(Adds quotes, background)
BEIJING Oct 18 China is looking to expand trade
with the Philippines during President Rodrigo Duterte's visit
this week, a spokesman for the Ministry of Commerce said on
Tuesday, as the two sides seek new commercial ties to soothe
years of hostility.
Duterte will travel with at least 200 business leaders
during his four-day trip beginning on Tuesday, which could
signal a transformation in a relationship dogged by rival
territorial claims in the South China Sea.
The move to engage China, just a few months after an
arbitral ruling in the disputed waters sparked fears in the
region of a backlash by Beijing, marks a striking reversal in
Philippine foreign policy since Duterte took office on June 30.
China has welcomed the shift in tone, which has put Manila's
relations with Washington under strain.
Commerce Ministry spokesman Shen Danyang said China's
tropical fruit imports from the Philippines was one area of
trade the two sides would look to expand during the visit.
China will strengthen trade links with the Philippines,
encourage businesses to invest there, strengthen bilateral
infrastructure construction and human resources training, Shen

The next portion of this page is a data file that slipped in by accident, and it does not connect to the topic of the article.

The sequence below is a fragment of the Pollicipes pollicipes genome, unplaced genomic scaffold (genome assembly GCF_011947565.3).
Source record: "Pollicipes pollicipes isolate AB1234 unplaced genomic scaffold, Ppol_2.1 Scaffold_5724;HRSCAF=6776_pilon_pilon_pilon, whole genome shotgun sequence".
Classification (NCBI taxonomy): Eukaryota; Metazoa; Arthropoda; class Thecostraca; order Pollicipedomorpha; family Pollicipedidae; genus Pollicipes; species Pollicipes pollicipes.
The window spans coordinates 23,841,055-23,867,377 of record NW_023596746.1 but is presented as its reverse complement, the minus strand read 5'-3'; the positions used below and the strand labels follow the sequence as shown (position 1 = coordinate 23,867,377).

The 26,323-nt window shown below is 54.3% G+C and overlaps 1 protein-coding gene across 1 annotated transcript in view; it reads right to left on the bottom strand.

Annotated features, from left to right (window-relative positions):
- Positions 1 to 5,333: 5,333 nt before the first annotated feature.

told a regular news briefing.
"China looks forward to Philippine President Duterte's
visit, further consolidating and strengthening bilateral trade
relations, and continuously elevating the scope of bilateral
cooperation to bring more practical benefits to both peoples and
countries," Shen said.
Duterte has said his trip to China represents a turning
point in bilateral ties, but has acknowledged some public
concern about his rapid rapprochement moves.
On Sunday, he said he would raise the controversial South
China Sea ruling with China's leaders and vowed not to surrender
any sovereignty or deviate from the July award by the tribunal
in the Hague that dealt a blow to China's extensive maritime
claims in the region.
Beijing has refused to recognise the case and has chided any
country telling it to abide by the ruling.
China's official Xinhua news agency said in a commentary
that the verdict had no place in negotiations, but that years of
"bad blood" was giving way to "good faith".
"Should he demonstrate his good faith, the trip will present
a long overdue opportunity for the two nations, which enjoy
longstanding friendship, to heal the wounds of the past few
years and steer their relationship back to the right course,"
(Reporting by Yawen Chen and Michael Martina; Editing by Kim